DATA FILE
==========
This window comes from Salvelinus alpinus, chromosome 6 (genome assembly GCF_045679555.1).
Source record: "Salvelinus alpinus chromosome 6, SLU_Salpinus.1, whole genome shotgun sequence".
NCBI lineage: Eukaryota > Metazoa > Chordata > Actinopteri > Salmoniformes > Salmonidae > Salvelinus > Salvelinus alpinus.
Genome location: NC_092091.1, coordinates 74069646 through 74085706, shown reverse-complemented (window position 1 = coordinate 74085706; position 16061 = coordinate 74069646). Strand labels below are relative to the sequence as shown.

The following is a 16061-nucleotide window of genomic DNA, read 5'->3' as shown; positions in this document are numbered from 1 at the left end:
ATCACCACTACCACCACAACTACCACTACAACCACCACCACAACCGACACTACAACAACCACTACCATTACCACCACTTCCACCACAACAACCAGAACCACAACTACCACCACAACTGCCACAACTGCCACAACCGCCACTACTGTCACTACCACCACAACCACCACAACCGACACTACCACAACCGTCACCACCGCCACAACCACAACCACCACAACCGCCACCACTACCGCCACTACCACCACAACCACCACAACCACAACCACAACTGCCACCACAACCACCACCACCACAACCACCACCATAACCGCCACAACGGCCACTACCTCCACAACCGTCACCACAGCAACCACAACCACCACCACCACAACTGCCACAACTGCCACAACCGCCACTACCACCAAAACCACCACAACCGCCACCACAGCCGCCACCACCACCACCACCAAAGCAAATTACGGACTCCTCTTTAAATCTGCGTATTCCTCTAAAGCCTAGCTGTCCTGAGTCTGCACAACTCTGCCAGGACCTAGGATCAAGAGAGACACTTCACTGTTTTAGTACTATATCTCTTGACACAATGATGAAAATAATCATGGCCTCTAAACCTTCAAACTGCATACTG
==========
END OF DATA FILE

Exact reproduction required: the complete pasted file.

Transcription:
This window comes from Salvelinus alpinus, chromosome 6 (genome assembly GCF_045679555.1).
Source record: "Salvelinus alpinus chromosome 6, SLU_Salpinus.1, whole genome shotgun sequence".
NCBI lineage: Eukaryota > Metazoa > Chordata > Actinopteri > Salmoniformes > Salmonidae > Salvelinus > Salvelinus alpinus.
Genome location: NC_092091.1, coordinates 74069646 through 74085706, shown reverse-complemented (window position 1 = coordinate 74085706; position 16061 = coordinate 74069646). Strand labels below are relative to the sequence as shown.

The following is a 16061-nucleotide window of genomic DNA, read 5'->3' as shown; positions in this document are numbered from 1 at the left end:
ATCACCACTACCACCACAACTACCACTACAACCACCACCACAACCGACACTACAACAACCACTACCATTACCACCACTTCCACCACAACAACCAGAACCACAACTACCACCACAACTGCCACAACTGCCACAACCGCCACTACTGTCACTACCACCACAACCACCACAACCGACACTACCACAACCGTCACCACCGCCACAACCACAACCACCACAACCGCCACCACTACCGCCACTACCACCACAACCACCACAACCACAACCACAACTGCCACCACAACCACCACCACCACAACCACCACCATAACCGCCACAACGGCCACTACCTCCACAACCGTCACCACAGCAACCACAACCACCACCACCACAACTGCCACAACTGCCACAACCGCCACTACCACCAAAACCACCACAACCGCCACCACAGCCGCCACCACCACCACCACCAAAGCAAATTACGGACTCCTCTTTAAATCTGCGTATTCCTCTAAAGCCTAGCTGTCCTGAGTCTGCACAACTCTGCCAGGACCTAGGATCAAGAGAGACACTTCACTGTTTTAGTACTATATCTCTTGACACAATGATGAAAATAATCATGGCCTCTAAACCTTCAAACTGCATACTG